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mastiff0
07-11-2013, 10:28 AM
I was diagnosed with lupus about 6 weeks ago, and have just started treatment. My most painful lupus symptom is what I've self-diagnosed as chronic myofascial pain. From my understanding, Myofascial pain is similiar to fibromyalgia, except that the pain is in very specific locations, and is deep in the muscle. It can be activated by pressing certain trigger points in your muscle. I have a classic myofascial pain from my scalenese- muscles on the sides of the neck. The pain runs down my chest, shoulders, biceps, forearms, and shoulder blades, and feels like a deep lactic acid burning.

There is a type of massage called trigger point massage or myofascial release that I continue to do, but its a very temporary relief, and I'm on some daily vicodin to make the pain tolerable. The doctor has given my lyrica, but because of memory side effects I have had to increase the dosage very slowly, and my current dosage still doesn't eliminate most of the pain.

Does anybody have any experience with this and other treatment options? I don't want to be on lyrica forever, and I've heard the side effects when you get off of it are pretty bad. My doctor thinks that once the plaquenil starts to work, it should help with pain, but I just started treatment, so that relief is still months away.

Shanna
07-11-2013, 08:32 PM
What about prednisone?

mastiff0
07-12-2013, 09:17 AM
I haven't heard about prednisone being a treatment for chronic myofascial pain, but I am not on any steroids right now.

ItsLupus2007
07-13-2013, 11:50 AM
You probably need to be evaluated and be sure that it is in fact MF pain. If so then the trigger point is only a temp fix like you said and you would likely benefit from finding out where the problem is originating from and deeper treatment. See if that can be isolated and then see about finding a really good massage therapist who is accustomed to working with AI patients. A regular Deep Tissue massage is not recommended for AI diagnosed patients as it causes a release of toxins into the system and must be processed out. It activates the immune system and that is a contradiction when you are trying to suppress it. That is why I recommend not self diagnosing but being sure and then finding a really good MT who knows their stuff. You will not be so sore and should notice relief.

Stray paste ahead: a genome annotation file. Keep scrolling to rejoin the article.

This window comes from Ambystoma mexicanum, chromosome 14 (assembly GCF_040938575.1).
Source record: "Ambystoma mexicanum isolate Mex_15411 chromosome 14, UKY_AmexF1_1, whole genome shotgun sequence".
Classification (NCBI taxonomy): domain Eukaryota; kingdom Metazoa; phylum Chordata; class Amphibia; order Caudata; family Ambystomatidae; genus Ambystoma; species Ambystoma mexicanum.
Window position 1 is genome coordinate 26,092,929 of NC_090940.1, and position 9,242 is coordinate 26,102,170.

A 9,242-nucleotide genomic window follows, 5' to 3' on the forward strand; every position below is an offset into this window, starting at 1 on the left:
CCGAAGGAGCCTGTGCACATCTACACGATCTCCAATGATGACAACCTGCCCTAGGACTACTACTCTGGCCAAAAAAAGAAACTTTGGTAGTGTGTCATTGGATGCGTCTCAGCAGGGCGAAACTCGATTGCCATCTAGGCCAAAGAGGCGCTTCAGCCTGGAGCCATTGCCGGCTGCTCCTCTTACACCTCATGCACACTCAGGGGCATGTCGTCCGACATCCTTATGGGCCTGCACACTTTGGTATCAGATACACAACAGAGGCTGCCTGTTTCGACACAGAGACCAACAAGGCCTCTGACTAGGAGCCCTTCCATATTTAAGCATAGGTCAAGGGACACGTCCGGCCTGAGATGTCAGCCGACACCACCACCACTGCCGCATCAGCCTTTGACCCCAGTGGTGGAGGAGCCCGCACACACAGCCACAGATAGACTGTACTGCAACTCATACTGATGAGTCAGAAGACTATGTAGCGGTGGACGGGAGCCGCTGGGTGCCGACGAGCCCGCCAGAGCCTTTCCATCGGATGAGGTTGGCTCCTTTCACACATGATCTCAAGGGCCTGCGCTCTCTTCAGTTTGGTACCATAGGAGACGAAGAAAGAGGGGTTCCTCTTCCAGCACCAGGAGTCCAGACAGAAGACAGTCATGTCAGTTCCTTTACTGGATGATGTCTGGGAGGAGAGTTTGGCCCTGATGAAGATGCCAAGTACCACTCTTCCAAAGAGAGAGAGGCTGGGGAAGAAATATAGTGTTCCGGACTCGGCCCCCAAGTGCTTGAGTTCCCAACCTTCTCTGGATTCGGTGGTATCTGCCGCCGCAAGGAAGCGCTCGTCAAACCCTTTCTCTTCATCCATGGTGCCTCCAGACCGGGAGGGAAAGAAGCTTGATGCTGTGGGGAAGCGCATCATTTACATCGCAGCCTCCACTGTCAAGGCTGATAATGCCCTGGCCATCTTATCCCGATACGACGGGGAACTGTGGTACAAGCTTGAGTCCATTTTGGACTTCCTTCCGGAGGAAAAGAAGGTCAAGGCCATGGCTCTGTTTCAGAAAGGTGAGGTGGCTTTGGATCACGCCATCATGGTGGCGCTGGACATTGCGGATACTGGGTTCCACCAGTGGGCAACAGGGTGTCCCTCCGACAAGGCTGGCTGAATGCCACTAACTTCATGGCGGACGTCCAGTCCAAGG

Hope this helps.

mastiff0
07-15-2013, 07:13 AM
Thanks for the info. I self-diagnosed this pain as stemming from my scalenes, but I have been diagnosed with trigger points from my pain management specialist, who prescribed me lyrica, and considered trigger point injections. So this has been diagnosed as myofascial pain in a general way. Since the lupus diagnosis I have asked about MF massages or injections, but the doc has been hesitant to add more therapy or prescriptions that could cloud the effects of the current treatment and the accuracy of the lupus diagnosis. I see him again in two weeks- maybe he will have changed his mind by then.